Applied Math Collective


Applied Math Collective was initiated by my advisors and Fernando Guevara Vasquez. The aim is to provide an informal platform where the speaker discusses general-interest "SIAM review"-style applied math papers, led by either faculty or graduate student. We meet Tuesdays at 3pm in LCB 222. Please contact either me or Nathan if you are interested in giving a talk or subscribing to our mailing list.

Past AMC: [Spring 2019] | [Fall 2018] | [Summer 2018] | [Spring 2018] | [Fall 2017] | [Spring 2017] | [Fall 2016]

➜ Summer 2019

June 18
Speaker: Nathan Willis
Title: Multivariate Polynomial Interpolation in Newton Forms
Abstract: In introductory courses in numerical analysis we all learn that given $n+1$ distinct real nodes there exists a unique interpolating polynomial up to degree $n$. However, in higher dimensions the analogous problem is more intricate. With a multi-index setup we will construct a basis in order to recover an existence and uniqueness theorem in dimensions greater than 1. Time permitting, we will discuss an algorithm to determine the minimal degree polynomial subspace containing an interpolating polynomial to the given data.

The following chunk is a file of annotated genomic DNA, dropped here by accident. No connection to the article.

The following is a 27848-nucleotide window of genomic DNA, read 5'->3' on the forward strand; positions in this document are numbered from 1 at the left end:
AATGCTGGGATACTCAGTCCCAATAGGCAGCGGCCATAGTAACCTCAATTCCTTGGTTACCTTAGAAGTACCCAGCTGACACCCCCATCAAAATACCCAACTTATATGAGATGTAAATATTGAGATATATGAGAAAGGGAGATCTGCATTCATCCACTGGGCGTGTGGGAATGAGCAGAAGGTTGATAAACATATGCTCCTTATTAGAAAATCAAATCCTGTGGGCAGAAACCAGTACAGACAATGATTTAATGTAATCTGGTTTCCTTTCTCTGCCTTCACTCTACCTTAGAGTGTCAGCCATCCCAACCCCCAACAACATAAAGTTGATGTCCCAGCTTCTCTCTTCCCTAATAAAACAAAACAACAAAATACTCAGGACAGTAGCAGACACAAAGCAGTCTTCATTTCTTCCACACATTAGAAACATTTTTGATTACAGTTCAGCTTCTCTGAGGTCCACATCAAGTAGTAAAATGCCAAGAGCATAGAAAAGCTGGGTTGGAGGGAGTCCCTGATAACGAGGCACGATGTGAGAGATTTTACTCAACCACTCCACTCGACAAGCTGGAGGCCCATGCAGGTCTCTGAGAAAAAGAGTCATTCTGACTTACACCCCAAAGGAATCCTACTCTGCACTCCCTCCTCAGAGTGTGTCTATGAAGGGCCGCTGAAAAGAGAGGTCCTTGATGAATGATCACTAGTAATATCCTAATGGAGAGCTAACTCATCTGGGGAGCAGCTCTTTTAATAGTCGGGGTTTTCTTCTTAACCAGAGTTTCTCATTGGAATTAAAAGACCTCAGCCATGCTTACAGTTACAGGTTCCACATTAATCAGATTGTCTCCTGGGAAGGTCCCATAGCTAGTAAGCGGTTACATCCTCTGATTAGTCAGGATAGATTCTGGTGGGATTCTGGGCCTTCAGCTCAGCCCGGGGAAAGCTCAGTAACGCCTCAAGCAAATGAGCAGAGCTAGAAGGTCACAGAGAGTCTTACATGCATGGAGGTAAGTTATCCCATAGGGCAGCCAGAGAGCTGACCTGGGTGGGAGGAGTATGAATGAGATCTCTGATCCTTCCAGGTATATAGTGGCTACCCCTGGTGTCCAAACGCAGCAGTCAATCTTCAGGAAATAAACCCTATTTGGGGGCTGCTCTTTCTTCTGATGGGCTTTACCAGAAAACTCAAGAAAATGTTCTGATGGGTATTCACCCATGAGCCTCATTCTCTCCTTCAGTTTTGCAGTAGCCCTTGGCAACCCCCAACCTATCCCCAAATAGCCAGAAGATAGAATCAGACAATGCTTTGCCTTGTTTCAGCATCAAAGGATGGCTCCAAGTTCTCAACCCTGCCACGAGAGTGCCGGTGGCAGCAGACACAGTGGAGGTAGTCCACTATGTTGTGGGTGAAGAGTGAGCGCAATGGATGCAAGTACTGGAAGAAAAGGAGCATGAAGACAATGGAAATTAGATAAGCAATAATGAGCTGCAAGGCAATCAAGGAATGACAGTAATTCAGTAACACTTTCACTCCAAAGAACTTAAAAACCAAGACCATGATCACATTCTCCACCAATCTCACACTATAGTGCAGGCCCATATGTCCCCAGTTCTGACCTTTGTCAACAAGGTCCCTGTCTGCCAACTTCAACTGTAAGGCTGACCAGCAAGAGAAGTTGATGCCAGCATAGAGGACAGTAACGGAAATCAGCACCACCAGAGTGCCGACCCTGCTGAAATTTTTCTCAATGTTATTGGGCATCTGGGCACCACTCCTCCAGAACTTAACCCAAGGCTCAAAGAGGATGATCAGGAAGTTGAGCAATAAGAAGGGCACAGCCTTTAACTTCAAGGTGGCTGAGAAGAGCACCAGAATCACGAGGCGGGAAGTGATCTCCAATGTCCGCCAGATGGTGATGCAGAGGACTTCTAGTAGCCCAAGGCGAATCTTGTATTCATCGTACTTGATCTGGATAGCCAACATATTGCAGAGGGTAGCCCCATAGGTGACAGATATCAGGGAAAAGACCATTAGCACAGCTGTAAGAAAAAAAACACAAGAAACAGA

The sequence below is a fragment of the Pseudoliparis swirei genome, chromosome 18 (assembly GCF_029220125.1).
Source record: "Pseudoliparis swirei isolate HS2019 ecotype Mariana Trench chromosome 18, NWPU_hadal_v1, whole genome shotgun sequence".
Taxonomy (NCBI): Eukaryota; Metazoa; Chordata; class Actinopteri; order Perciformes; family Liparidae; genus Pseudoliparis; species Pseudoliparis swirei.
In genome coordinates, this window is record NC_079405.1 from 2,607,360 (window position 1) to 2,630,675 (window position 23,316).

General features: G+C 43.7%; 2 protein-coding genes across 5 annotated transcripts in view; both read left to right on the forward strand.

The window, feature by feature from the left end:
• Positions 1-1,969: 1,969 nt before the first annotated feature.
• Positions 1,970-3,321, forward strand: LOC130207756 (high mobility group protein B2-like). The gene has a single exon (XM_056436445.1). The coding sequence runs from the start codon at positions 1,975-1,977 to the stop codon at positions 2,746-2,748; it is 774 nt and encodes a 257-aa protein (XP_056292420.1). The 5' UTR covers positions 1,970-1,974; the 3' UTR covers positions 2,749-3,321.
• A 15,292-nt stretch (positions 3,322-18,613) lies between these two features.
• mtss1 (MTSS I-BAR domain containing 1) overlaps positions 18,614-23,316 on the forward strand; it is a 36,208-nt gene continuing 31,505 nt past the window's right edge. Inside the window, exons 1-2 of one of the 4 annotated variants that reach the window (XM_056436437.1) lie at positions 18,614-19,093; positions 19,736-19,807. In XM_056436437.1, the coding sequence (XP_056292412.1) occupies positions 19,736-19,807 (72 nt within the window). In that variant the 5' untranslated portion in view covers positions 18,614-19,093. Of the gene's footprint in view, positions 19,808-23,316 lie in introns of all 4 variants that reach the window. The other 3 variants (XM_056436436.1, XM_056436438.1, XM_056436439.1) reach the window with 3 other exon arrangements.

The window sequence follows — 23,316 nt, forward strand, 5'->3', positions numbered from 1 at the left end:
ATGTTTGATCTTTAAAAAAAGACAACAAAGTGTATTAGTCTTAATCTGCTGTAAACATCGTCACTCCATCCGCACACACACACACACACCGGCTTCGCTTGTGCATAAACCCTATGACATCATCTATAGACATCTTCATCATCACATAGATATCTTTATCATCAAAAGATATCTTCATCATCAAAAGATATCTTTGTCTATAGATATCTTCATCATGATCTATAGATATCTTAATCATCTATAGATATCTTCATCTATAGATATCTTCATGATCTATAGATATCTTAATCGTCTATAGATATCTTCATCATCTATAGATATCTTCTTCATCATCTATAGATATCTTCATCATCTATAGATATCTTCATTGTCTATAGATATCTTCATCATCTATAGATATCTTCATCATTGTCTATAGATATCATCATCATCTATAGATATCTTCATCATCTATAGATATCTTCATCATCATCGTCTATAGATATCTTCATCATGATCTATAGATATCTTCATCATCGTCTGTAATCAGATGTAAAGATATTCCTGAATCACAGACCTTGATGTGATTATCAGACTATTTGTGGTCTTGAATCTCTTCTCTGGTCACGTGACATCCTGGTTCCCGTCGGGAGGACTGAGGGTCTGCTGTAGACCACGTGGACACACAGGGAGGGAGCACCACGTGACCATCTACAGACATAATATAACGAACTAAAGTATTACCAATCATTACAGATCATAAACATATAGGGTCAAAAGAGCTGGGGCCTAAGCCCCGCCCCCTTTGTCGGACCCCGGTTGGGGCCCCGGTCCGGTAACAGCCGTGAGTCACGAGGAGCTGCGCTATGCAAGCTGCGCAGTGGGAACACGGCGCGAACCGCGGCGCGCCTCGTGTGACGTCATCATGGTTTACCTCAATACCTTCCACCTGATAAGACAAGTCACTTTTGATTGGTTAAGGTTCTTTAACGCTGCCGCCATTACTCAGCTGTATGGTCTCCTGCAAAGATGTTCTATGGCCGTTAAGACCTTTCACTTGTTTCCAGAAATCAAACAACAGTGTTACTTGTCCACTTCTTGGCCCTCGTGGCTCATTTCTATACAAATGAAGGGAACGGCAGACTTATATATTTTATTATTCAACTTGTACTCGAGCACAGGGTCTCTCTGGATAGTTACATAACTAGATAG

July 2
Speaker: Yiming Xu
Title: An algorithm for approximately solving the maximum cut problem and some related topics
Abstract: Given a simple undirected graph, the maximum cut problem is to find a cut of the vertices such that the number of edges between the cut is maximized. This problem is known to be NP-hard. In this talk, we will first introduce a convex relaxation algorithm by Michel Goemans and David Williamson for approximately solving the maximum cut problem. Then we will extend the idea to prove an interesting inequality that measures the quality of the convex relaxation method in general.

July 9
Speaker: Rebecca Hardenbrook
Title: The Spectral Theorem for Continuous Functions
Abstract: At the end of an introductory functional analysis course using Kreyszig, one may be introduced to the spectral theorem for bounded self-adjoint linear operators. These theorem only holds for $p(T)$ when $T$ is a bounded self-adjoint linear operator and $p$ is a polynomial with real coefficients. In this talk we will continue the discussion of spectral theory in section 9.10 of Kreyszig and prove the spectral theorem for general continuous functions.







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